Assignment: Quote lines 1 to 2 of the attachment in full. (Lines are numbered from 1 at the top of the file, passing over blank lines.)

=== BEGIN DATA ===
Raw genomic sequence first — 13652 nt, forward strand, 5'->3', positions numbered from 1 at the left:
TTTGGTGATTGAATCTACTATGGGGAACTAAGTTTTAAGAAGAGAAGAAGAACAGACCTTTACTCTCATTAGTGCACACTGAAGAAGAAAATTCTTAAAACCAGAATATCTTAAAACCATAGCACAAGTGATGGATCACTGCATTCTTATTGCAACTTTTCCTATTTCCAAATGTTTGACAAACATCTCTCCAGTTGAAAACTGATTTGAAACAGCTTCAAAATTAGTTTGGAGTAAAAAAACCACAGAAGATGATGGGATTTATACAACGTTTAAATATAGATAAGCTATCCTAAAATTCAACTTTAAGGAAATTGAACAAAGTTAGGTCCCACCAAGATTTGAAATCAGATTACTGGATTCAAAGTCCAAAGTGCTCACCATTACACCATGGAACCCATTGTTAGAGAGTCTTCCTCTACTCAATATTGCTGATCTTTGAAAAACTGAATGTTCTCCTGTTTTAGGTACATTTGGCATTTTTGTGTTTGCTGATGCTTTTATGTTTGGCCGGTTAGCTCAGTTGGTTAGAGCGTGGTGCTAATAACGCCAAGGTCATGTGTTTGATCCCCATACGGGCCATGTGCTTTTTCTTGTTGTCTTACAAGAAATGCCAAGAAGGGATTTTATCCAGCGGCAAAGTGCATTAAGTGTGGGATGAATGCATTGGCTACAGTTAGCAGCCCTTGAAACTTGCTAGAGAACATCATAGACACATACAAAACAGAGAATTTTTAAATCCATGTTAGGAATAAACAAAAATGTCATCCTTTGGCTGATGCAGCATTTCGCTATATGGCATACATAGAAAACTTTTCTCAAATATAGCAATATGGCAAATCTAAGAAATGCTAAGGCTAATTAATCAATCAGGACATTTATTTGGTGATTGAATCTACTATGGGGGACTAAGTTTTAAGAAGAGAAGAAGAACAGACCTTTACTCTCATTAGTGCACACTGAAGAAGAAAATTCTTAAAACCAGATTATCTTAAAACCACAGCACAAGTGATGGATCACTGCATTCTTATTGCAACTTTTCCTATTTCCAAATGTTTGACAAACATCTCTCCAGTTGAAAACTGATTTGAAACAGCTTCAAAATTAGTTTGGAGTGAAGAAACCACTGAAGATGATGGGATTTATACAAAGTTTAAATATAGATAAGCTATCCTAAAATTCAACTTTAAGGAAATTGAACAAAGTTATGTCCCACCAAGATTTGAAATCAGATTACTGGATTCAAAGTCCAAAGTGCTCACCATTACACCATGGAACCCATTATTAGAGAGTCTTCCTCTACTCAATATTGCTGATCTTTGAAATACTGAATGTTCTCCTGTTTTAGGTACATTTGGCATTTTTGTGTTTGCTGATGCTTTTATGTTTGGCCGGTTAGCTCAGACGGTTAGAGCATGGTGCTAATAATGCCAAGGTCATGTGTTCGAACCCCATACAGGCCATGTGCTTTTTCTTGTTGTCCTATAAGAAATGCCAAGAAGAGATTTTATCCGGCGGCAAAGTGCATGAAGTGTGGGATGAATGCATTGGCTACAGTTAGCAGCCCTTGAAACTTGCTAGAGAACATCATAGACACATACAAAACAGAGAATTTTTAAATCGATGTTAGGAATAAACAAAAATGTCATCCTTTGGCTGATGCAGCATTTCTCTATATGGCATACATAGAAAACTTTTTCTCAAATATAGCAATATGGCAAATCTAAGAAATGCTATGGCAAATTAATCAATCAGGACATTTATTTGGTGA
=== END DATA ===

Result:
Raw genomic sequence first — 13652 nt, forward strand, 5'->3', positions numbered from 1 at the left:
TTTGGTGATTGAATCTACTATGGGGAACTAAGTTTTAAGAAGAGAAGAAGAACAGACCTTTACTCTCATTAGTGCACACTGAAGAAGAAAATTCTTAAAACCAGAATATCTTAAAACCATAGCACAAGTGATGGATCACTGCATTCTTATTGCAACTTTTCCTATTTCCAAATGTTTGACAAACATCTCTCCAGTTGAAAACTGATTTGAAACAGCTTCAAAATTAGTTTGGAGTAAAAAAACCACAGAAGATGATGGGATTTATACAACGTTTAAATATAGATAAGCTATCCTAAAATTCAACTTTAAGGAAATTGAACAAAGTTAGGTCCCACCAAGATTTGAAATCAGATTACTGGATTCAAAGTCCAAAGTGCTCACCATTACACCATGGAACCCATTGTTAGAGAGTCTTCCTCTACTCAATATTGCTGATCTTTGAAAAACTGAATGTTCTCCTGTTTTAGGTACATTTGGCATTTTTGTGTTTGCTGATGCTTTTATGTTTGGCCGGTTAGCTCAGTTGGTTAGAGCGTGGTGCTAATAACGCCAAGGTCATGTGTTTGATCCCCATACGGGCCATGTGCTTTTTCTTGTTGTCTTACAAGAAATGCCAAGAAGGGATTTTATCCAGCGGCAAAGTGCATTAAGTGTGGGATGAATGCATTGGCTACAGTTAGCAGCCCTTGAAACTTGCTAGAGAACATCATAGACACATACAAAACAGAGAATTTTTAAATCCATGTTAGGAATAAACAAAAATGTCATCCTTTGGCTGATGCAGCATTTCGCTATATGGCATACATAGAAAACTTTTCTCAAATATAGCAATATGGCAAATCTAAGAAATGCTAAGGCTAATTAATCAATCAGGACATTTATTTGGTGATTGAATCTACTATGGGGGACTAAGTTTTAAGAAGAGAAGAAGAACAGACCTTTACTCTCATTAGTGCACACTGAAGAAGAAAATTCTTAAAACCAGATTATCTTAAAACCACAGCACAAGTGATGGATCACTGCATTCTTATTGCAACTTTTCCTATTTCCAAATGTTTGACAAACATCTCTCCAGTTGAAAACTGATTTGAAACAGCTTCAAAATTAGTTTGGAGTGAAGAAACCACTGAAGATGATGGGATTTATACAAAGTTTAAATATAGATAAGCTATCCTAAAATTCAACTTTAAGGAAATTGAACAAAGTTATGTCCCACCAAGATTTGAAATCAGATTACTGGATTCAAAGTCCAAAGTGCTCACCATTACACCATGGAACCCATTATTAGAGAGTCTTCCTCTACTCAATATTGCTGATCTTTGAAATACTGAATGTTCTCCTGTTTTAGGTACATTTGGCATTTTTGTGTTTGCTGATGCTTTTATGTTTGGCCGGTTAGCTCAGACGGTTAGAGCATGGTGCTAATAATGCCAAGGTCATGTGTTCGAACCCCATACAGGCCATGTGCTTTTTCTTGTTGTCCTATAAGAAATGCCAAGAAGAGATTTTATCCGGCGGCAAAGTGCATGAAGTGTGGGATGAATGCATTGGCTACAGTTAGCAGCCCTTGAAACTTGCTAGAGAACATCATAGACACATACAAAACAGAGAATTTTTAAATCGATGTTAGGAATAAACAAAAATGTCATCCTTTGGCTGATGCAGCATTTCTCTATATGGCATACATAGAAAACTTTTTCTCAAATATAGCAATATGGCAAATCTAAGAAATGCTATGGCAAATTAATCAATCAGGACATTTATTTGGTGA